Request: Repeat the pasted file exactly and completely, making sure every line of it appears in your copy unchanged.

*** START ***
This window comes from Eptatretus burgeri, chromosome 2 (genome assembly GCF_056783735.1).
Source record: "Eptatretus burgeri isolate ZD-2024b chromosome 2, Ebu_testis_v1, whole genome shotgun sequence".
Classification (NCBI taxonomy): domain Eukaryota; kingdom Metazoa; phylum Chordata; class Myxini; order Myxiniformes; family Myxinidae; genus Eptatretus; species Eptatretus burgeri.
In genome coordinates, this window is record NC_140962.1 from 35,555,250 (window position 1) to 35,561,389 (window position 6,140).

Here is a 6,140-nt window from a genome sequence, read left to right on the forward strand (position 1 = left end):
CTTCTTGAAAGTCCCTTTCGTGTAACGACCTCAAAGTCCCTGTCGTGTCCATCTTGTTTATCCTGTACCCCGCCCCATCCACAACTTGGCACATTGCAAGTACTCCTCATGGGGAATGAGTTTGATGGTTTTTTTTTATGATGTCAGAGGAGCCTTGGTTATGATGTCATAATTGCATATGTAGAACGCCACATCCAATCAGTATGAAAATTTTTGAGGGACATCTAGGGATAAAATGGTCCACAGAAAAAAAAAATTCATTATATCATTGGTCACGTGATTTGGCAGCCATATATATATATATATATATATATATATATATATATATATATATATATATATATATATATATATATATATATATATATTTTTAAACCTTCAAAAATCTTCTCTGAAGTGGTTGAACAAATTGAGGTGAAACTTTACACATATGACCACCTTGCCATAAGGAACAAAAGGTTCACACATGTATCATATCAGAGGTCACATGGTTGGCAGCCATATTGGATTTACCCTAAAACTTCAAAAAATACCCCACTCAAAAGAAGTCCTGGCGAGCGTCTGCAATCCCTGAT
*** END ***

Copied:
This window comes from Eptatretus burgeri, chromosome 2 (genome assembly GCF_056783735.1).
Source record: "Eptatretus burgeri isolate ZD-2024b chromosome 2, Ebu_testis_v1, whole genome shotgun sequence".
Classification (NCBI taxonomy): domain Eukaryota; kingdom Metazoa; phylum Chordata; class Myxini; order Myxiniformes; family Myxinidae; genus Eptatretus; species Eptatretus burgeri.
In genome coordinates, this window is record NC_140962.1 from 35,555,250 (window position 1) to 35,561,389 (window position 6,140).

Here is a 6,140-nt window from a genome sequence, read left to right on the forward strand (position 1 = left end):
CTTCTTGAAAGTCCCTTTCGTGTAACGACCTCAAAGTCCCTGTCGTGTCCATCTTGTTTATCCTGTACCCCGCCCCATCCACAACTTGGCACATTGCAAGTACTCCTCATGGGGAATGAGTTTGATGGTTTTTTTTTATGATGTCAGAGGAGCCTTGGTTATGATGTCATAATTGCATATGTAGAACGCCACATCCAATCAGTATGAAAATTTTTGAGGGACATCTAGGGATAAAATGGTCCACAGAAAAAAAAAATTCATTATATCATTGGTCACGTGATTTGGCAGCCATATATATATATATATATATATATATATATATATATATATATATATATATATATATATATATATATATATATATATATTTTTAAACCTTCAAAAATCTTCTCTGAAGTGGTTGAACAAATTGAGGTGAAACTTTACACATATGACCACCTTGCCATAAGGAACAAAAGGTTCACACATGTATCATATCAGAGGTCACATGGTTGGCAGCCATATTGGATTTACCCTAAAACTTCAAAAAATACCCCACTCAAAAGAAGTCCTGGCGAGCGTCTGCAATCCCTGAT